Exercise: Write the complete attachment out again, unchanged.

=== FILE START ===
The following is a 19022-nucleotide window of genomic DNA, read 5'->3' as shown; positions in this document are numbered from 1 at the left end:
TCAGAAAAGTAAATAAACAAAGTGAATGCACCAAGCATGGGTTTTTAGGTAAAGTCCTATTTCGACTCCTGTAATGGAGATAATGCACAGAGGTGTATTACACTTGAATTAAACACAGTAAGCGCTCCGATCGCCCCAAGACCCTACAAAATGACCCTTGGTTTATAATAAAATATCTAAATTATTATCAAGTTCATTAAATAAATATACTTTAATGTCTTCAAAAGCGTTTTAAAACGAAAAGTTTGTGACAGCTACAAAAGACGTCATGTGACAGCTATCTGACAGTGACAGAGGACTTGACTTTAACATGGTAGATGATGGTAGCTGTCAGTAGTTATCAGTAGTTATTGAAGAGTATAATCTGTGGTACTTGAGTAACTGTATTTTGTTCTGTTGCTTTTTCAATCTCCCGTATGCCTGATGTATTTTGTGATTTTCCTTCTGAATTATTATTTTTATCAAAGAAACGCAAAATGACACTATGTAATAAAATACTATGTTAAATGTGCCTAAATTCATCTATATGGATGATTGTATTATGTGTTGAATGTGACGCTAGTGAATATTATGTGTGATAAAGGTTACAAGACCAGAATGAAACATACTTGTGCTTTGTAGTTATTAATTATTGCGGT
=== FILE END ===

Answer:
The following is a 19022-nucleotide window of genomic DNA, read 5'->3' as shown; positions in this document are numbered from 1 at the left end:
TCAGAAAAGTAAATAAACAAAGTGAATGCACCAAGCATGGGTTTTTAGGTAAAGTCCTATTTCGACTCCTGTAATGGAGATAATGCACAGAGGTGTATTACACTTGAATTAAACACAGTAAGCGCTCCGATCGCCCCAAGACCCTACAAAATGACCCTTGGTTTATAATAAAATATCTAAATTATTATCAAGTTCATTAAATAAATATACTTTAATGTCTTCAAAAGCGTTTTAAAACGAAAAGTTTGTGACAGCTACAAAAGACGTCATGTGACAGCTATCTGACAGTGACAGAGGACTTGACTTTAACATGGTAGATGATGGTAGCTGTCAGTAGTTATCAGTAGTTATTGAAGAGTATAATCTGTGGTACTTGAGTAACTGTATTTTGTTCTGTTGCTTTTTCAATCTCCCGTATGCCTGATGTATTTTGTGATTTTCCTTCTGAATTATTATTTTTATCAAAGAAACGCAAAATGACACTATGTAATAAAATACTATGTTAAATGTGCCTAAATTCATCTATATGGATGATTGTATTATGTGTTGAATGTGACGCTAGTGAATATTATGTGTGATAAAGGTTACAAGACCAGAATGAAACATACTTGTGCTTTGTAGTTATTAATTATTGCGGT